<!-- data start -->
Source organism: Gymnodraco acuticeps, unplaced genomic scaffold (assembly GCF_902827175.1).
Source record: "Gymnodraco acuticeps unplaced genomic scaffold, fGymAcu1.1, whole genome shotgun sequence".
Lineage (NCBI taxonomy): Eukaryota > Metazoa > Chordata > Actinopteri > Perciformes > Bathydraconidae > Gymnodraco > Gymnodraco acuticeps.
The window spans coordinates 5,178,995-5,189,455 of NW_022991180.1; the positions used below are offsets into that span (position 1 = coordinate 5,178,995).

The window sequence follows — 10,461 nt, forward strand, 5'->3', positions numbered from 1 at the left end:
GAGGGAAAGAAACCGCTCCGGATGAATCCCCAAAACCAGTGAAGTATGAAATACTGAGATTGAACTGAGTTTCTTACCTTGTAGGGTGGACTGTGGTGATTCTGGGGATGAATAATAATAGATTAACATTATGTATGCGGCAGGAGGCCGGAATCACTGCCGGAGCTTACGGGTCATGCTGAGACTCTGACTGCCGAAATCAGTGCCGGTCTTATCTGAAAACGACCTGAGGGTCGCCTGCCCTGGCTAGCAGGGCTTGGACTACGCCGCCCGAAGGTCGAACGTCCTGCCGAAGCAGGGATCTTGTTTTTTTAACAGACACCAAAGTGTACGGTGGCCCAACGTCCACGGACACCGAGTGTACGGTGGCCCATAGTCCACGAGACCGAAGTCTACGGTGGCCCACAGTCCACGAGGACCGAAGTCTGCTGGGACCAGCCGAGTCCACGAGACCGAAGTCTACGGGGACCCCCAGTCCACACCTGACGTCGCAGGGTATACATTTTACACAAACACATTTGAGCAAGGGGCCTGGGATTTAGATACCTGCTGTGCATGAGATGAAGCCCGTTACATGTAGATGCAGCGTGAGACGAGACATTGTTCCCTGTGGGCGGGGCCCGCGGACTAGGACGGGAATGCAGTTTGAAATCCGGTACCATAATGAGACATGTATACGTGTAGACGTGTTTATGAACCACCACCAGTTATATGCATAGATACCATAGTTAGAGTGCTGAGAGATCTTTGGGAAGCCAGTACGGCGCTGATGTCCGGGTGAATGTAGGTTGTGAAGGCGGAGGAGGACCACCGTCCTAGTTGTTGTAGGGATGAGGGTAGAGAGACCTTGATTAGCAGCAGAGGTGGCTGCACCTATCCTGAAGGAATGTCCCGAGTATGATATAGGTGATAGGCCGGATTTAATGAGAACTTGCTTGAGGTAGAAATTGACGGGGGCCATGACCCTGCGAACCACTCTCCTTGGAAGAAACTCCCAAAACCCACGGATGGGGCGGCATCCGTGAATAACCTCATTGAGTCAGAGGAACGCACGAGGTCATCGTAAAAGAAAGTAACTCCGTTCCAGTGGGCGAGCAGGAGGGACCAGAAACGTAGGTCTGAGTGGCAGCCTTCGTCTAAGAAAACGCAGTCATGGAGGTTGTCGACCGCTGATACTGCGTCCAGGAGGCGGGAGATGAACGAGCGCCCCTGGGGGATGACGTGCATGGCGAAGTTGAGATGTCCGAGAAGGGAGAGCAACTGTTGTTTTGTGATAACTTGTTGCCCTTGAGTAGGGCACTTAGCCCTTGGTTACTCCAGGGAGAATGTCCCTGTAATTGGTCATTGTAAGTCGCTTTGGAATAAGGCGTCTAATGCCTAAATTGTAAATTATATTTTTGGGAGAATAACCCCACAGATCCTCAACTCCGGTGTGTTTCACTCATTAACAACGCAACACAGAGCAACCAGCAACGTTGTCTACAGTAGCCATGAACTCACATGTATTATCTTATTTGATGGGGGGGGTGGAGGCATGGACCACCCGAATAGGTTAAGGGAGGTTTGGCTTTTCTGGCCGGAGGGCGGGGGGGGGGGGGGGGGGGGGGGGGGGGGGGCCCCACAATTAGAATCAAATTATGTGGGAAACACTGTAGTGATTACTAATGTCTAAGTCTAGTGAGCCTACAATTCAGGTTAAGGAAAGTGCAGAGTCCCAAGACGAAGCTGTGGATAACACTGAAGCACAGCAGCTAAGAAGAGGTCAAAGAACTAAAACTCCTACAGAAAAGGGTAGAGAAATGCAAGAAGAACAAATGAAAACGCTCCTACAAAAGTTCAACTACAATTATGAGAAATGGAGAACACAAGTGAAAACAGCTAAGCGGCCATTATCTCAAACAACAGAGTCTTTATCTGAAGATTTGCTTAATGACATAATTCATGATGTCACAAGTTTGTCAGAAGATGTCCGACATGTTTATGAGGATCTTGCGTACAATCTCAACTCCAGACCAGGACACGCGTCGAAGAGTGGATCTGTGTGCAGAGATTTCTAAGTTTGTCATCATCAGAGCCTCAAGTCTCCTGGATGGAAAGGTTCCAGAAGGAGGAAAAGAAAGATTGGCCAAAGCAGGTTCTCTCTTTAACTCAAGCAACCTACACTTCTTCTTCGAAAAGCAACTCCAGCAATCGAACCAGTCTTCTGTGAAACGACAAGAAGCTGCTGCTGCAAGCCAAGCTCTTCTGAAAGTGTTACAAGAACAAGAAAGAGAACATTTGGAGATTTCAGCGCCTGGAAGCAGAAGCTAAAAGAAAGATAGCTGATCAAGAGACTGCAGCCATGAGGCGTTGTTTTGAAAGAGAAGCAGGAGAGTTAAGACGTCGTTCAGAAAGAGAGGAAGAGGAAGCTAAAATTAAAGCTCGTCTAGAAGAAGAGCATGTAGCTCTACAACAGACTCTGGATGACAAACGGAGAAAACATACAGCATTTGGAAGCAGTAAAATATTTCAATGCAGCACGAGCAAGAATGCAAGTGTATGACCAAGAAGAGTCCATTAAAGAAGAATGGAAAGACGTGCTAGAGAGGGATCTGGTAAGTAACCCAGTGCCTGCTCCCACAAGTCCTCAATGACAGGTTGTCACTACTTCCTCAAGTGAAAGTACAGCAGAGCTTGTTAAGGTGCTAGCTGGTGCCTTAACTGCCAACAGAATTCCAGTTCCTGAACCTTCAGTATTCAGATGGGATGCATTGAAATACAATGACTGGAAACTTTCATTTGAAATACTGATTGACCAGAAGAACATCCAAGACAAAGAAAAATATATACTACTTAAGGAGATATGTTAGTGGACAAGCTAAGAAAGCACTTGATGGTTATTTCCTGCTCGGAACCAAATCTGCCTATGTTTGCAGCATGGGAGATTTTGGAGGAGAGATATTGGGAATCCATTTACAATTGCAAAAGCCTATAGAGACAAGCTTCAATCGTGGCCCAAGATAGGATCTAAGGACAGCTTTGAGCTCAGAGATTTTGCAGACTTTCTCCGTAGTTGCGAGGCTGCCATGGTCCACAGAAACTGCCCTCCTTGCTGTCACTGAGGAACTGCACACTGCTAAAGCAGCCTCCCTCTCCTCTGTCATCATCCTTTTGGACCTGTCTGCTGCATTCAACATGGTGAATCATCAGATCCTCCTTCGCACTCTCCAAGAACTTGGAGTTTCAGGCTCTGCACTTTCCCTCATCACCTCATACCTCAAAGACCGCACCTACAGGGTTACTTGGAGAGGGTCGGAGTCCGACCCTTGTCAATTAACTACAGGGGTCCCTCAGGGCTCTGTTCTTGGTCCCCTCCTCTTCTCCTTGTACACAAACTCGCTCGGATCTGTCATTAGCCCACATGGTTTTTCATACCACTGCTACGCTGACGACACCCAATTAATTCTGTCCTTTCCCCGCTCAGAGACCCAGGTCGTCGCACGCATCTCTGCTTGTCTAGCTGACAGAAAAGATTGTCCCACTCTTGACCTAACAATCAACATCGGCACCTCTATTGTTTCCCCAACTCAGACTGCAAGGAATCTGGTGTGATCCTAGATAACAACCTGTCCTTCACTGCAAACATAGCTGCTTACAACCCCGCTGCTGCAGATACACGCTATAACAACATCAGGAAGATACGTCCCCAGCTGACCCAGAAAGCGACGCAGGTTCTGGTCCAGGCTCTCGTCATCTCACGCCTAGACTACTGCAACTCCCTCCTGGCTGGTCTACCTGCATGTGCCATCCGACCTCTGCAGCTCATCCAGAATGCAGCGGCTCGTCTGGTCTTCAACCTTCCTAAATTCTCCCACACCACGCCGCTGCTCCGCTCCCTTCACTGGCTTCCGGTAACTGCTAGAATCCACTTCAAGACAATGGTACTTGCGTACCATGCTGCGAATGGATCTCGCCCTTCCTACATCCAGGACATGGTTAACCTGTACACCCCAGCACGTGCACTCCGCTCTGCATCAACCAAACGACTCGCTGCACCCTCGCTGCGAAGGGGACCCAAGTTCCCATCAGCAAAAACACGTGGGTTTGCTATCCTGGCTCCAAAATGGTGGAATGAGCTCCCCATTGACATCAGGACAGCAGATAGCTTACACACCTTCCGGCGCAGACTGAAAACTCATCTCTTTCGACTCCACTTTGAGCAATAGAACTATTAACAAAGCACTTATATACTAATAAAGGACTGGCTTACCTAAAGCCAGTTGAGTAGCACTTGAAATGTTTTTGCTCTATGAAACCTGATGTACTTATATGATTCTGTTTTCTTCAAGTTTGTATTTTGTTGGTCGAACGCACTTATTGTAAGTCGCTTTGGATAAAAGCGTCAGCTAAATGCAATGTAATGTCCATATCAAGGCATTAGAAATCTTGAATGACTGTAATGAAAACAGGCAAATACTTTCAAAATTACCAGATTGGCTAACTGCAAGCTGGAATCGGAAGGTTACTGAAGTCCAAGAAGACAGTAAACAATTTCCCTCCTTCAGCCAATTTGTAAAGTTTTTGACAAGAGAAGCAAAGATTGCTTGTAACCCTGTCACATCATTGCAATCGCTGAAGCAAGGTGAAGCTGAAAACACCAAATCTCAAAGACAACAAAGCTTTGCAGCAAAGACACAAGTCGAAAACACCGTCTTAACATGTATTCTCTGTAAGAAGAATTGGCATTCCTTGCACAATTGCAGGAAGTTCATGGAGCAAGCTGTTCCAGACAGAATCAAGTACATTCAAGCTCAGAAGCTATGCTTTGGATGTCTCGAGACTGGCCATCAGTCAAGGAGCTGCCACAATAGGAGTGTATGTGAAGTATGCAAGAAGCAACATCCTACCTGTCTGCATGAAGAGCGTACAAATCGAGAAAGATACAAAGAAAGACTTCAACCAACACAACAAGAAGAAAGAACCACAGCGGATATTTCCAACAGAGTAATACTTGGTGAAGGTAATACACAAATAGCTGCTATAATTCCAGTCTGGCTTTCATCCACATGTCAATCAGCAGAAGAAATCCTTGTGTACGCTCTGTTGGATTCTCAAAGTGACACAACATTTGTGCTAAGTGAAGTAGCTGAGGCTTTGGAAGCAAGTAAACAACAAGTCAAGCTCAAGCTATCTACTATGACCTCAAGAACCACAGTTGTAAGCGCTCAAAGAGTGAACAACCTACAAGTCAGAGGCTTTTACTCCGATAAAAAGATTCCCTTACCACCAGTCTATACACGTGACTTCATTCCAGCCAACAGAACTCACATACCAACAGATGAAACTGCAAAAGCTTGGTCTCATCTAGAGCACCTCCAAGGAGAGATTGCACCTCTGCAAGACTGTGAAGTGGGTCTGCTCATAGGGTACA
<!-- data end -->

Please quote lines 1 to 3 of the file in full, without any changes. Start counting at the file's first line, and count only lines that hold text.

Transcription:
Source organism: Gymnodraco acuticeps, unplaced genomic scaffold (assembly GCF_902827175.1).
Source record: "Gymnodraco acuticeps unplaced genomic scaffold, fGymAcu1.1, whole genome shotgun sequence".
Lineage (NCBI taxonomy): Eukaryota > Metazoa > Chordata > Actinopteri > Perciformes > Bathydraconidae > Gymnodraco > Gymnodraco acuticeps.